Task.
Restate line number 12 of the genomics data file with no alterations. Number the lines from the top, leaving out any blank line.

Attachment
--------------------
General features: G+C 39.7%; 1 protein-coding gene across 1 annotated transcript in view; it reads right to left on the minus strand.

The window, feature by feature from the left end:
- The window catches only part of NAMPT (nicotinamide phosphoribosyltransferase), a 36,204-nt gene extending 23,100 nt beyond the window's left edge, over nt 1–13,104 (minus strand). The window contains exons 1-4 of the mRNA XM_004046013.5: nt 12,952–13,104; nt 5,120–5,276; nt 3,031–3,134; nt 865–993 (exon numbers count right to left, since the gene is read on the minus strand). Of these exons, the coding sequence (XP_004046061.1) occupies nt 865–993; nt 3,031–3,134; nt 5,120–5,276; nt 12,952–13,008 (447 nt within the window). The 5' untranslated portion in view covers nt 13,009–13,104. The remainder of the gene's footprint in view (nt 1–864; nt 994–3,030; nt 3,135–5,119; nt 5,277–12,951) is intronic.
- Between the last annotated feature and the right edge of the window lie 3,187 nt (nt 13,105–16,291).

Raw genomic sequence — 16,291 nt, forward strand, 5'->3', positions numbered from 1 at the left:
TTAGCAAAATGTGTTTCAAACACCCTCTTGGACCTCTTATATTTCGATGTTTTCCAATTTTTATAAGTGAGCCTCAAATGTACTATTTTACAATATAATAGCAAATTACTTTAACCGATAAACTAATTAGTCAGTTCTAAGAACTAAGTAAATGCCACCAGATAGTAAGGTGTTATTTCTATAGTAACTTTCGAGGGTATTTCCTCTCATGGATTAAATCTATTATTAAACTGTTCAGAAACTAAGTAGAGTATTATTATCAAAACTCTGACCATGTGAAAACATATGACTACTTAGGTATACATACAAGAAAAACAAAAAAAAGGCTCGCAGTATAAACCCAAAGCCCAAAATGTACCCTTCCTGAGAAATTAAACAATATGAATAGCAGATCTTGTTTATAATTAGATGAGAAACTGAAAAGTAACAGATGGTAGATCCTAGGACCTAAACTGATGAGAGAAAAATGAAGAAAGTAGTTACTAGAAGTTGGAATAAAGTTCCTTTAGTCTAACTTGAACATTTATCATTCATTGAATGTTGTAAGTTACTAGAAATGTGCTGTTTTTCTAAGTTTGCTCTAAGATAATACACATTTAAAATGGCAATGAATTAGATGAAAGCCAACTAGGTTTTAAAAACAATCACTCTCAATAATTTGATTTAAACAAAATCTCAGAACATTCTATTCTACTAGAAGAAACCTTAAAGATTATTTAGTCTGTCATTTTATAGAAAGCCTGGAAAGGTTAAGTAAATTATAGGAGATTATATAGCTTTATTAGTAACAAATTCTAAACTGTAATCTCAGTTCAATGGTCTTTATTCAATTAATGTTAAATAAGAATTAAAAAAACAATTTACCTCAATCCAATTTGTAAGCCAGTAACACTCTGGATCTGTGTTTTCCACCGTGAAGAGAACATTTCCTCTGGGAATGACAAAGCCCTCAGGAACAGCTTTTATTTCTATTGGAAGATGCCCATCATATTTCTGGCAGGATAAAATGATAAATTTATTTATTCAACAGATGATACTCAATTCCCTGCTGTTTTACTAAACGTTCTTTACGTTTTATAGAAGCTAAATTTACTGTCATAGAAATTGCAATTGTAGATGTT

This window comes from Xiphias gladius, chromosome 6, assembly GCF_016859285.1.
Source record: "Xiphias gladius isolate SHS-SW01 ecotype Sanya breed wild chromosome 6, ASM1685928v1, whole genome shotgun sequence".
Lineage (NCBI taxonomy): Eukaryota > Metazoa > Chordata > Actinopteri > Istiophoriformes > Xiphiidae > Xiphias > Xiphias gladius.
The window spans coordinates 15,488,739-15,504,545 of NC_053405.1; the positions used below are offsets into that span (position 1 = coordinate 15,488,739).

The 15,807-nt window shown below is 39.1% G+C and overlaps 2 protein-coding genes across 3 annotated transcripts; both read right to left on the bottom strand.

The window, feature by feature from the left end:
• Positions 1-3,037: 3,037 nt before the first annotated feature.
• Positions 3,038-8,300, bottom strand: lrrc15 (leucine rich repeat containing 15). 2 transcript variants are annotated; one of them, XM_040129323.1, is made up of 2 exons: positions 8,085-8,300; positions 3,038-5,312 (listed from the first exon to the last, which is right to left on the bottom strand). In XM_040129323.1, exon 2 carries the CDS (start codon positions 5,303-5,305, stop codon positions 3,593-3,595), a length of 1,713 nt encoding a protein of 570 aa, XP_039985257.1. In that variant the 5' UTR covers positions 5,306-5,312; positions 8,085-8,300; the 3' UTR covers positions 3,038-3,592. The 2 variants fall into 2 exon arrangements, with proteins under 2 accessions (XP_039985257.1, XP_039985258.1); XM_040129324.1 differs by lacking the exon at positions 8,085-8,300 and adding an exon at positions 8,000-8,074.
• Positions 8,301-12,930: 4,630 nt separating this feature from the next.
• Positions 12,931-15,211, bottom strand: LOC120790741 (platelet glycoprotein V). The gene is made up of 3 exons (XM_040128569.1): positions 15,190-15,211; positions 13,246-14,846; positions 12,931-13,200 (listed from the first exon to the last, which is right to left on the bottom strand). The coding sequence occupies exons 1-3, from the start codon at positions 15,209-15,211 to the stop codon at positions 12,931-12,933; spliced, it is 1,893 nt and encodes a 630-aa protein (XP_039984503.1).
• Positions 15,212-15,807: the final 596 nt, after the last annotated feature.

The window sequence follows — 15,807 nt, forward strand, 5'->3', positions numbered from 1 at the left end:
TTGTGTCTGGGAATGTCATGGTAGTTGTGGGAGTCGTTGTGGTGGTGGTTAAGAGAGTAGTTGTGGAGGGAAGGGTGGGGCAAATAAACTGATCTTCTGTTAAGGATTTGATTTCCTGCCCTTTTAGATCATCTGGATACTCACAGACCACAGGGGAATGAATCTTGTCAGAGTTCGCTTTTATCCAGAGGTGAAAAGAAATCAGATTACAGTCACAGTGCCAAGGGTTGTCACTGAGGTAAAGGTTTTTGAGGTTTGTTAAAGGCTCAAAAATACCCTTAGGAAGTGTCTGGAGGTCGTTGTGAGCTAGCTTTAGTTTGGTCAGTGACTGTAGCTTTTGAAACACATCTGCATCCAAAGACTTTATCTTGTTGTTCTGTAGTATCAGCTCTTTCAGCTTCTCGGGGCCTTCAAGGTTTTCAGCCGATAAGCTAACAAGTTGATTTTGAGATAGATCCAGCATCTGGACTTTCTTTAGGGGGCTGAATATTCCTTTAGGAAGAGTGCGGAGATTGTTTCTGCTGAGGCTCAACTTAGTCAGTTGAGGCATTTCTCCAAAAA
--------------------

The window, feature by feature from the left end: